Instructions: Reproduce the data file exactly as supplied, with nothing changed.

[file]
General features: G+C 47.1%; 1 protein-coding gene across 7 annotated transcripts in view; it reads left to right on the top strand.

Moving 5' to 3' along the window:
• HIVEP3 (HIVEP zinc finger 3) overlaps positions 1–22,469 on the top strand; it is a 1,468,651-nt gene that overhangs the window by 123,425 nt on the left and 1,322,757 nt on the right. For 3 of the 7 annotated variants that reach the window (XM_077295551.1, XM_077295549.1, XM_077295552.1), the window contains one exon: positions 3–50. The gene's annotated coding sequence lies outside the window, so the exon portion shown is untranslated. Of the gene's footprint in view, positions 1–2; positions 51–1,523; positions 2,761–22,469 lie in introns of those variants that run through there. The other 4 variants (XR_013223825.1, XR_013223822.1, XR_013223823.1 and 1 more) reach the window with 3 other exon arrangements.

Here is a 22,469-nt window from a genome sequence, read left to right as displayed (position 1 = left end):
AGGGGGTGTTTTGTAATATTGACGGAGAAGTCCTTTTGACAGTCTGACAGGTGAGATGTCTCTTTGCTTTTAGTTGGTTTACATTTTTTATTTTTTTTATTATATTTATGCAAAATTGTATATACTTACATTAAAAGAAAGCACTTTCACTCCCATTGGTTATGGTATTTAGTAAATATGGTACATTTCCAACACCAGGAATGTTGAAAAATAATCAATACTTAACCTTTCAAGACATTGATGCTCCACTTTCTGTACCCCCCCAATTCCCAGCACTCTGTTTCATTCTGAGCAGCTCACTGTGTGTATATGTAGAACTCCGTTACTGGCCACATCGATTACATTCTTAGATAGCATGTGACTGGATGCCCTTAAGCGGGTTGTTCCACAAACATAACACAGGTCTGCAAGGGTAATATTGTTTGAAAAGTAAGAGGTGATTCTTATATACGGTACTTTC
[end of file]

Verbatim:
General features: G+C 47.1%; 1 protein-coding gene across 7 annotated transcripts in view; it reads left to right on the top strand.

Moving 5' to 3' along the window:
• HIVEP3 (HIVEP zinc finger 3) overlaps positions 1–22,469 on the top strand; it is a 1,468,651-nt gene that overhangs the window by 123,425 nt on the left and 1,322,757 nt on the right. For 3 of the 7 annotated variants that reach the window (XM_077295551.1, XM_077295549.1, XM_077295552.1), the window contains one exon: positions 3–50. The gene's annotated coding sequence lies outside the window, so the exon portion shown is untranslated. Of the gene's footprint in view, positions 1–2; positions 51–1,523; positions 2,761–22,469 lie in introns of those variants that run through there. The other 4 variants (XR_013223825.1, XR_013223822.1, XR_013223823.1 and 1 more) reach the window with 3 other exon arrangements.

Here is a 22,469-nt window from a genome sequence, read left to right as displayed (position 1 = left end):
AGGGGGTGTTTTGTAATATTGACGGAGAAGTCCTTTTGACAGTCTGACAGGTGAGATGTCTCTTTGCTTTTAGTTGGTTTACATTTTTTATTTTTTTTATTATATTTATGCAAAATTGTATATACTTACATTAAAAGAAAGCACTTTCACTCCCATTGGTTATGGTATTTAGTAAATATGGTACATTTCCAACACCAGGAATGTTGAAAAATAATCAATACTTAACCTTTCAAGACATTGATGCTCCACTTTCTGTACCCCCCCAATTCCCAGCACTCTGTTTCATTCTGAGCAGCTCACTGTGTGTATATGTAGAACTCCGTTACTGGCCACATCGATTACATTCTTAGATAGCATGTGACTGGATGCCCTTAAGCGGGTTGTTCCACAAACATAACACAGGTCTGCAAGGGTAATATTGTTTGAAAAGTAAGAGGTGATTCTTATATACGGTACTTTC